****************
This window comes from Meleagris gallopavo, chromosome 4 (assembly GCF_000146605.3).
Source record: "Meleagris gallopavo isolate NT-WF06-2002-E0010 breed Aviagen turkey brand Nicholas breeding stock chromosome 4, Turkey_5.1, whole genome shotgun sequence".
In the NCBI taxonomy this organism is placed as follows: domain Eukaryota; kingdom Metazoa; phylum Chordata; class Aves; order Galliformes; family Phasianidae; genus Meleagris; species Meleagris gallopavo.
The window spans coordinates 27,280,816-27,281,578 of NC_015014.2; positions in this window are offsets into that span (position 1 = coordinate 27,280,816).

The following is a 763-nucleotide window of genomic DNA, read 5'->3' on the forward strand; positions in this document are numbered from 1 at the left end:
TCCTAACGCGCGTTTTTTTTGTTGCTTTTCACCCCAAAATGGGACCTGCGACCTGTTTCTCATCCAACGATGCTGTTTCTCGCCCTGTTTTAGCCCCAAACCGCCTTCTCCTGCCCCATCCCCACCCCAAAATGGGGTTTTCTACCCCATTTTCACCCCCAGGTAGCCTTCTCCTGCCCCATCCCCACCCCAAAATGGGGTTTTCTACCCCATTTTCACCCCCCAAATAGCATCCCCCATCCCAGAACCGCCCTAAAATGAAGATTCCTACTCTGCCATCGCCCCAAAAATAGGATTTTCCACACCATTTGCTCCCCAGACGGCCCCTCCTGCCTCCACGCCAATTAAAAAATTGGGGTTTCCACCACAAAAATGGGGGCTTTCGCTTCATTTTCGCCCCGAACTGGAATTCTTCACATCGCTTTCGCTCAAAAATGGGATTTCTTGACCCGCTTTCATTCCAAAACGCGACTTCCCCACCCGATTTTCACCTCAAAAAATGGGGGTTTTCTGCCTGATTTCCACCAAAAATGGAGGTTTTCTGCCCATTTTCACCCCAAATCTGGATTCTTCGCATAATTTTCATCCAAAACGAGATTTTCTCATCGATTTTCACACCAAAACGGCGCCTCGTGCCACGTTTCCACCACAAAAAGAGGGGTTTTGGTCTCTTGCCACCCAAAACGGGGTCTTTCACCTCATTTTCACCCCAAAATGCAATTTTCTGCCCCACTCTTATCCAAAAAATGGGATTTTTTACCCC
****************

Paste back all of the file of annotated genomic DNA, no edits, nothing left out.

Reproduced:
This window comes from Meleagris gallopavo, chromosome 4 (assembly GCF_000146605.3).
Source record: "Meleagris gallopavo isolate NT-WF06-2002-E0010 breed Aviagen turkey brand Nicholas breeding stock chromosome 4, Turkey_5.1, whole genome shotgun sequence".
In the NCBI taxonomy this organism is placed as follows: domain Eukaryota; kingdom Metazoa; phylum Chordata; class Aves; order Galliformes; family Phasianidae; genus Meleagris; species Meleagris gallopavo.
The window spans coordinates 27,280,816-27,281,578 of NC_015014.2; positions in this window are offsets into that span (position 1 = coordinate 27,280,816).

The following is a 763-nucleotide window of genomic DNA, read 5'->3' on the forward strand; positions in this document are numbered from 1 at the left end:
TCCTAACGCGCGTTTTTTTTGTTGCTTTTCACCCCAAAATGGGACCTGCGACCTGTTTCTCATCCAACGATGCTGTTTCTCGCCCTGTTTTAGCCCCAAACCGCCTTCTCCTGCCCCATCCCCACCCCAAAATGGGGTTTTCTACCCCATTTTCACCCCCAGGTAGCCTTCTCCTGCCCCATCCCCACCCCAAAATGGGGTTTTCTACCCCATTTTCACCCCCCAAATAGCATCCCCCATCCCAGAACCGCCCTAAAATGAAGATTCCTACTCTGCCATCGCCCCAAAAATAGGATTTTCCACACCATTTGCTCCCCAGACGGCCCCTCCTGCCTCCACGCCAATTAAAAAATTGGGGTTTCCACCACAAAAATGGGGGCTTTCGCTTCATTTTCGCCCCGAACTGGAATTCTTCACATCGCTTTCGCTCAAAAATGGGATTTCTTGACCCGCTTTCATTCCAAAACGCGACTTCCCCACCCGATTTTCACCTCAAAAAATGGGGGTTTTCTGCCTGATTTCCACCAAAAATGGAGGTTTTCTGCCCATTTTCACCCCAAATCTGGATTCTTCGCATAATTTTCATCCAAAACGAGATTTTCTCATCGATTTTCACACCAAAACGGCGCCTCGTGCCACGTTTCCACCACAAAAAGAGGGGTTTTGGTCTCTTGCCACCCAAAACGGGGTCTTTCACCTCATTTTCACCCCAAAATGCAATTTTCTGCCCCACTCTTATCCAAAAAATGGGATTTTTTACCCC